Sunday, April 12, 2020

Easter. . .

We have a new Cantor who has been working feverishly to try and figure out everything from choir to soloist to brass in a just in case search for what can be done today -- if it does appear any semblance of our worship services may be held.  I am in awe of his desire to see Easter be Easter even while I have feared that this day will have come and the circumstances that have gripped our nation and our world will continue to preclude the ordinary schedule of Divine Services.

But as we face an uncertain time, we do so with certain news.  He is not here!  He is risen!  That which grounds our hope and life as God's people is not a pious hope or quaint sentiment or possibility.  If that were the case, as St. Paul reminds, we would of all people most to be pitied for we built our house of faith on nothing real and true.  But Christ is raised from the dead.  Christ showed Himself to enough witnesses that it was not in doubt to the faithful then and it was considered true enough for secular historians to note the claim and the presence of witnesses.  I am not attempting to prove it to you -- the facts of faith are entered into by faith and not by argument -- but to remind you that we live and die on the basis of this truth.

It seems to me that in times like these the old pithy sayings have become new again.  I think here of Jaroslav Pelikan who said: If Christ is risen, nothing else matters. And if Christ is not—nothing else matters.  Surely he is absolutely correct.  If Christ is risen, nothing else matters -- not sacrifices or suffering or pandemic or panic and certainly not death.  And if Christ is not risen, what has eternal significance?  Only death -- the death we carry in our bodies when things seem carefree and the death that we face when life falls apart.  Quite frankly, apart from the work of the Spirit and the gift of faith, I wonder what is lost to faith?  Have we lost something precious to this day?  If so, what can that be?  But we have gained eternity and a glorious body no more stained by sin or marked for death.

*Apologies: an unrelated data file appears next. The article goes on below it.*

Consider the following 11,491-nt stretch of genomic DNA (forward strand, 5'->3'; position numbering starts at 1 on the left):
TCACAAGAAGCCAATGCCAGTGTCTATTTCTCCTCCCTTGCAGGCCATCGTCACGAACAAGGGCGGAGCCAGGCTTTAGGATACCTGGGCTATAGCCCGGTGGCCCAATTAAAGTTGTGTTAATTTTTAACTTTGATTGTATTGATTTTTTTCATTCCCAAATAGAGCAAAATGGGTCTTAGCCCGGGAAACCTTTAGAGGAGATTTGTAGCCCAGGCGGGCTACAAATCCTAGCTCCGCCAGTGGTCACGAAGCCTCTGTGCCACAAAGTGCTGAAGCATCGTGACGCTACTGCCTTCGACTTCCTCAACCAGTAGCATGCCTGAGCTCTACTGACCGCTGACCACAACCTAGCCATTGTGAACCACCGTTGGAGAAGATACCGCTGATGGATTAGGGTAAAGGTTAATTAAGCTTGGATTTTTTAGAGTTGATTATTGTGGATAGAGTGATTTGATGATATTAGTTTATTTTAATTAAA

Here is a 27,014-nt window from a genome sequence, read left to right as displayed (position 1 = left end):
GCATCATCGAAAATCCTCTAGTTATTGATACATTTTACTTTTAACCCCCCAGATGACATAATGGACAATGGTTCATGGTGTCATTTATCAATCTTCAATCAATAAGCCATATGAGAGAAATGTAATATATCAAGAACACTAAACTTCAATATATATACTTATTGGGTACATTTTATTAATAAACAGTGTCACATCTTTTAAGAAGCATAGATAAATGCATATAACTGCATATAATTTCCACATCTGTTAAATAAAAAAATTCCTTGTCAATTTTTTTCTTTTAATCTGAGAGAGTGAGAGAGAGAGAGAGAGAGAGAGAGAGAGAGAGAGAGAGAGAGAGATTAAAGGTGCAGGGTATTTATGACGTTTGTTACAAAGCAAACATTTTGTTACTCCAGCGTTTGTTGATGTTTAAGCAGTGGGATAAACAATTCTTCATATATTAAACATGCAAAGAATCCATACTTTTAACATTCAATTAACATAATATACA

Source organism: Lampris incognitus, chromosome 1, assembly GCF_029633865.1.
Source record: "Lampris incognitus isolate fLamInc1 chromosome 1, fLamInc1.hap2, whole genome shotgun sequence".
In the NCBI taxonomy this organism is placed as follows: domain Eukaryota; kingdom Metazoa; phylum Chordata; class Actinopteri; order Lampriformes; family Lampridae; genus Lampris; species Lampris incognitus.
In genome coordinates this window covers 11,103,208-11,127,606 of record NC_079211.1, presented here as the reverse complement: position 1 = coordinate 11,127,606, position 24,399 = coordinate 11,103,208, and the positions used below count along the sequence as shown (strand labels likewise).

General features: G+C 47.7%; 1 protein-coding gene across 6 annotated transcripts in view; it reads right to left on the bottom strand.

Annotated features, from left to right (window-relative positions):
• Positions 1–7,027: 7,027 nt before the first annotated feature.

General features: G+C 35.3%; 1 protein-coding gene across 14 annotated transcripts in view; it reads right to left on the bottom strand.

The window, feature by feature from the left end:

Whether there are choirs belting out Handel's Hallelujah Chorus or soloists singing I Know that My Redeemer Liveth or trumpets' fanfare announcing the day or calling our voices to sing the news, Christ is raised and because He lives, I live.  We dare not lose sight of this.  For the hope we have is not a fragile hope that must be protected against the assault of doubt and fear but the strong and sturdy hope that meets our doubts, fears, anxieties, and panic on the battleground of this mortal life and points us to that which is most sure and certain:  Christ is Risen!  He is Risen Indeed!  Alleluia!

If you are not able to receive the Sacrament on this Queen of Feasts, then as you watch an Easter Divine Service, you may want to pray this prayer (HT Will Weedon) as those on screen are receiving the Lord's Body and Blood.

Lord God, on the day before He suffered, Your Son, in His unfailing mercy and love, graciously instituted for us His holy Supper. Although we cannot now receive in our mouths His true body and blood, still we beg You to stir up our minds and hearts to a salutary remembrance of His benefits. Grant that by faith we may spiritually partake of Him as we recall the Words of His new and eternal Testament. For He promised us: “This is my body, which is given for you” and “this cup is the new testament in my blood, which is shed for you, for the forgiveness of sins.” Grant us ever to rejoice in how Your Son once offered Himself upon the altar of the cross in our place—a Ransom pure, holy, and undefiled. Fill us now with His blood-bought forgiveness and pour every heavenly benediction and grace upon everyone who devoutly remembers on this day of His triumph, His holy sacrifice that has purchased our salvation and His glorious resurrection that has provided to us everlasting life. Gather us together from the ends of the earth to celebrate with all the faithful the marriage feast of the Lamb in His Kingdom which has no end.  Amen.

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